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Strange creatures found onto old frames

  • 24 Jan 2017 11:58 PM
    Message # 4565838

    I have left aside, in a dark cool spot, 8 fully drawn frames with very little pollen and honey on them. After 5 months I checked them today, and I observed a few (1-2) small moth type creatures. I also found small brown and white eggs in the cells that had little pollen or honey left inside them. They looked like bakers yeast grains.

    I am talking about 10 infected cells onto an entire frame. It is really little.

    What should I do with these frames? Will the bees deal with these intruders?

    I am thinking to rip the foundation off, place them in freezer for a few days, put new foundation and then use them. Or what else? 

  • 25 Jan 2017 8:30 AM
    Reply # 4566765 on 4565838
    Andrew Wootton (Administrator)

    Those sound very much like wax moths which will destroy your combs if left to their evil ways.

    Without delay, put the frames into the freezer for 24h.  No need to remove the wax, in fact this is what you are trying to save - drawn comb is an important resource.  Freezing will kill all the eggs/larvae/adult moths and you can then safely keep the frames.

    Generally wax moths will leave undrawn foundation alone as it is the cocoons from pupation that forms their major food source.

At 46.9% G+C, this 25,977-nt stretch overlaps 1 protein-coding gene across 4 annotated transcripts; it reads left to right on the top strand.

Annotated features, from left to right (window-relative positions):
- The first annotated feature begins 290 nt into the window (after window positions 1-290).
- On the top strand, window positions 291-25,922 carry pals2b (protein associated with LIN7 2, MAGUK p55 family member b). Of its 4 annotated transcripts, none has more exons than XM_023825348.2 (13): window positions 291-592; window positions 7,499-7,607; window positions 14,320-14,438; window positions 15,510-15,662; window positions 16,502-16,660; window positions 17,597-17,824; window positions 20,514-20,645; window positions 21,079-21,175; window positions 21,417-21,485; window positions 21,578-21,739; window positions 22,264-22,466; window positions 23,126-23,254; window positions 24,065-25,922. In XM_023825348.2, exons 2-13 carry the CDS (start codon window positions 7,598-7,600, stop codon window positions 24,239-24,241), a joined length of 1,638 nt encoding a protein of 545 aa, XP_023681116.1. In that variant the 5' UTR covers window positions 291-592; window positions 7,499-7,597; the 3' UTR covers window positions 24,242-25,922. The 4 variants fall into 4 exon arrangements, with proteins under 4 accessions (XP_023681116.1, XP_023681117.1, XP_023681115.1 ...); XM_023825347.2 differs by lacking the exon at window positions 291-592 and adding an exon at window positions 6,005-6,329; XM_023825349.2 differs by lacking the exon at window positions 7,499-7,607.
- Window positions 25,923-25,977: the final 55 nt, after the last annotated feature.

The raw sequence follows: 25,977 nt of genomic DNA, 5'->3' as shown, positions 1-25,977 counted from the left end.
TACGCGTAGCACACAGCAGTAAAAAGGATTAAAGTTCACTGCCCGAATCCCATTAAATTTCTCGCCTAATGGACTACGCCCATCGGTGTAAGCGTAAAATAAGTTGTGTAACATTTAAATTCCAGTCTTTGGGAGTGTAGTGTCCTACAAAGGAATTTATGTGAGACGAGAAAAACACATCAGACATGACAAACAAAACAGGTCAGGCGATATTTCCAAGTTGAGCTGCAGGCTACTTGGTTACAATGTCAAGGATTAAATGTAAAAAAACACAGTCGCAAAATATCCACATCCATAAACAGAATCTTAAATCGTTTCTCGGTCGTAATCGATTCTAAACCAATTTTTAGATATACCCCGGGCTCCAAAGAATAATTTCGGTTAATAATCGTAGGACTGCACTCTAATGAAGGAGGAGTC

Last modified: 25 Jan 2017 9:32 AM | Andrew Wootton (Administrator)
  • 25 Jan 2017 10:02 PM
    Reply # 4567632 on 4565838

    i put three or four frames in a large plastic bag and then into the freezer.  When I take them out I tightly secure the bag with duct tape and only open the bag when I need the frames.  If stickies aren't going to be reused within a few days, they all go through the freezer and end up in being stored until the next season. 

  • 25 Jan 2017 10:06 PM
    Reply # 4567636 on 4567632
    Keith wrote:

    i wrap three or four frames in a large plastic. These then and put imto the kitchen freezer.  When I take them out I tightly secure the bag with duct tape and only re-open the bag when I need the frames.  

  • 28 Feb 2017 10:05 PM
    Reply # 4639058 on 4565838

    Thanks for the previous posts for storage of frames and treatment of frames infected with wax moth.  I have two hives at home which I have been checking. One hive has had a small wax moth attack which I am monitoring. So far the bees and comb are ok as far as I can tell. But a third hive I checked last weekend located elsewhere was full of wax moth and bees had abandoned the hive. Apart from cleaning up the frames, removing the lavae and freezing the frames what else can be done to treat the problem of wax moths? The earlier posts mentioned the storage of frames, so what about frames in use? Apart from having a strong hive what else can deter wax moth? Thanks for any advice.

  • 03 Mar 2017 9:16 PM
    Reply # 4645361 on 4565838
    Keith Harvey

    This link will take you to the NSW ag dept fact sheet.  There isn't much good news here:

     though: http://www.dpi.nsw.gov.au/__data/assets/pdf_file/0010/176284/wax-moth.pdf

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